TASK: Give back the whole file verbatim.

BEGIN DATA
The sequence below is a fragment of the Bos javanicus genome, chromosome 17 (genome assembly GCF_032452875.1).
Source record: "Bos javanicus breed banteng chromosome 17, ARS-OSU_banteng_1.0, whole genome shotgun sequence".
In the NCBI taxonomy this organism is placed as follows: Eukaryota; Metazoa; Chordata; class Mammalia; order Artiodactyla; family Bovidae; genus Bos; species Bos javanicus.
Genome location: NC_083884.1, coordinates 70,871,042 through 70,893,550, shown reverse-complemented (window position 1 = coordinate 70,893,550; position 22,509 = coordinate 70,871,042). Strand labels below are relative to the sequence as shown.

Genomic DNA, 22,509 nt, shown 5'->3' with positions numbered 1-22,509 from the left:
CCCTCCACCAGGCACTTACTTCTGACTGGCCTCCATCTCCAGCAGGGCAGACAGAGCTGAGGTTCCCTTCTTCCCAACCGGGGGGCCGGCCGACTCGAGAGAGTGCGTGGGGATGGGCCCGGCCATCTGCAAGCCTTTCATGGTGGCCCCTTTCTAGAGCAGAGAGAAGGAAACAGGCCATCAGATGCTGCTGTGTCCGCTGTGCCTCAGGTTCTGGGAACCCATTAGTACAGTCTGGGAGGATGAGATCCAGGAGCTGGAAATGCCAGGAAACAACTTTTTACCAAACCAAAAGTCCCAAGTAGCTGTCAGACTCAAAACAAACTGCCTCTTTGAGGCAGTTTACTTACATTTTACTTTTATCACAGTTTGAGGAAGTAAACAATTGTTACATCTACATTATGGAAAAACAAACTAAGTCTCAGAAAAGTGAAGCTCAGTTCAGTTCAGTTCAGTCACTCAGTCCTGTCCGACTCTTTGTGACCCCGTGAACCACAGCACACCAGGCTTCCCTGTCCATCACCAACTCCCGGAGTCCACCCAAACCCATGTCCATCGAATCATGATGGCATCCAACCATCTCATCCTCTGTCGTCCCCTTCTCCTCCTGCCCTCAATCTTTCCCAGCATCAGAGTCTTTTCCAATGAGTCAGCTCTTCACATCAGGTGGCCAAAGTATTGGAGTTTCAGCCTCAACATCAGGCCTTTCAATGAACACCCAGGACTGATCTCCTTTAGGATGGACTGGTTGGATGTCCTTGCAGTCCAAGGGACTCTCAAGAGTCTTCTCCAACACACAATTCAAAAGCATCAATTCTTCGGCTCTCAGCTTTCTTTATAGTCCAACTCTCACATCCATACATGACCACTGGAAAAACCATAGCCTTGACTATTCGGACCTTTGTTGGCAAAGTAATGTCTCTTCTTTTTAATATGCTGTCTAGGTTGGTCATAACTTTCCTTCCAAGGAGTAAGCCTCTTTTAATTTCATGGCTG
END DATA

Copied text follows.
The sequence below is a fragment of the Bos javanicus genome, chromosome 17 (genome assembly GCF_032452875.1).
Source record: "Bos javanicus breed banteng chromosome 17, ARS-OSU_banteng_1.0, whole genome shotgun sequence".
In the NCBI taxonomy this organism is placed as follows: Eukaryota; Metazoa; Chordata; class Mammalia; order Artiodactyla; family Bovidae; genus Bos; species Bos javanicus.
Genome location: NC_083884.1, coordinates 70,871,042 through 70,893,550, shown reverse-complemented (window position 1 = coordinate 70,893,550; position 22,509 = coordinate 70,871,042). Strand labels below are relative to the sequence as shown.

Genomic DNA, 22,509 nt, shown 5'->3' with positions numbered 1-22,509 from the left:
CCCTCCACCAGGCACTTACTTCTGACTGGCCTCCATCTCCAGCAGGGCAGACAGAGCTGAGGTTCCCTTCTTCCCAACCGGGGGGCCGGCCGACTCGAGAGAGTGCGTGGGGATGGGCCCGGCCATCTGCAAGCCTTTCATGGTGGCCCCTTTCTAGAGCAGAGAGAAGGAAACAGGCCATCAGATGCTGCTGTGTCCGCTGTGCCTCAGGTTCTGGGAACCCATTAGTACAGTCTGGGAGGATGAGATCCAGGAGCTGGAAATGCCAGGAAACAACTTTTTACCAAACCAAAAGTCCCAAGTAGCTGTCAGACTCAAAACAAACTGCCTCTTTGAGGCAGTTTACTTACATTTTACTTTTATCACAGTTTGAGGAAGTAAACAATTGTTACATCTACATTATGGAAAAACAAACTAAGTCTCAGAAAAGTGAAGCTCAGTTCAGTTCAGTTCAGTCACTCAGTCCTGTCCGACTCTTTGTGACCCCGTGAACCACAGCACACCAGGCTTCCCTGTCCATCACCAACTCCCGGAGTCCACCCAAACCCATGTCCATCGAATCATGATGGCATCCAACCATCTCATCCTCTGTCGTCCCCTTCTCCTCCTGCCCTCAATCTTTCCCAGCATCAGAGTCTTTTCCAATGAGTCAGCTCTTCACATCAGGTGGCCAAAGTATTGGAGTTTCAGCCTCAACATCAGGCCTTTCAATGAACACCCAGGACTGATCTCCTTTAGGATGGACTGGTTGGATGTCCTTGCAGTCCAAGGGACTCTCAAGAGTCTTCTCCAACACACAATTCAAAAGCATCAATTCTTCGGCTCTCAGCTTTCTTTATAGTCCAACTCTCACATCCATACATGACCACTGGAAAAACCATAGCCTTGACTATTCGGACCTTTGTTGGCAAAGTAATGTCTCTTCTTTTTAATATGCTGTCTAGGTTGGTCATAACTTTCCTTCCAAGGAGTAAGCCTCTTTTAATTTCATGGCTG